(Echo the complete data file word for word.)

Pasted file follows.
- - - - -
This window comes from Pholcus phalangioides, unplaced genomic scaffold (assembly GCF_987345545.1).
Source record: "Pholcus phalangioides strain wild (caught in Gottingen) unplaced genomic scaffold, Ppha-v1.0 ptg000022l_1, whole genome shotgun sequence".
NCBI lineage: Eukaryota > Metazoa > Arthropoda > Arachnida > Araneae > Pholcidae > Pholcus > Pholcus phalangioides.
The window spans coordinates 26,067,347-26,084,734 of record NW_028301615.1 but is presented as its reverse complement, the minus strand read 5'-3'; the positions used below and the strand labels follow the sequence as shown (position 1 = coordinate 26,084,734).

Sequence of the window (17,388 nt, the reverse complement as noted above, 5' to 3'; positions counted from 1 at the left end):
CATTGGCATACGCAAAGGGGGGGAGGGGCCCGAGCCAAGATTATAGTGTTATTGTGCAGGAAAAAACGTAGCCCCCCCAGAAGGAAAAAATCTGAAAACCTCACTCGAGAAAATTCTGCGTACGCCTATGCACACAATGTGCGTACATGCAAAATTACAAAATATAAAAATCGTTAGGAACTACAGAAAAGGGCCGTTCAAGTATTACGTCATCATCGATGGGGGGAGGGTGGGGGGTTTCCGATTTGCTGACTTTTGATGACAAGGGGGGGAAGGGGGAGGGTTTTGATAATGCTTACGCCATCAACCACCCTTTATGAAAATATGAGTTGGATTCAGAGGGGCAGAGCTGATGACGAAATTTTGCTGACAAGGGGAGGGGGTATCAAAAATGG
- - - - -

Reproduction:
This window comes from Pholcus phalangioides, unplaced genomic scaffold (assembly GCF_987345545.1).
Source record: "Pholcus phalangioides strain wild (caught in Gottingen) unplaced genomic scaffold, Ppha-v1.0 ptg000022l_1, whole genome shotgun sequence".
NCBI lineage: Eukaryota > Metazoa > Arthropoda > Arachnida > Araneae > Pholcidae > Pholcus > Pholcus phalangioides.
The window spans coordinates 26,067,347-26,084,734 of record NW_028301615.1 but is presented as its reverse complement, the minus strand read 5'-3'; the positions used below and the strand labels follow the sequence as shown (position 1 = coordinate 26,084,734).

Sequence of the window (17,388 nt, the reverse complement as noted above, 5' to 3'; positions counted from 1 at the left end):
CATTGGCATACGCAAAGGGGGGGAGGGGCCCGAGCCAAGATTATAGTGTTATTGTGCAGGAAAAAACGTAGCCCCCCCAGAAGGAAAAAATCTGAAAACCTCACTCGAGAAAATTCTGCGTACGCCTATGCACACAATGTGCGTACATGCAAAATTACAAAATATAAAAATCGTTAGGAACTACAGAAAAGGGCCGTTCAAGTATTACGTCATCATCGATGGGGGGAGGGTGGGGGGTTTCCGATTTGCTGACTTTTGATGACAAGGGGGGGAAGGGGGAGGGTTTTGATAATGCTTACGCCATCAACCACCCTTTATGAAAATATGAGTTGGATTCAGAGGGGCAGAGCTGATGACGAAATTTTGCTGACAAGGGGAGGGGGTATCAAAAATGG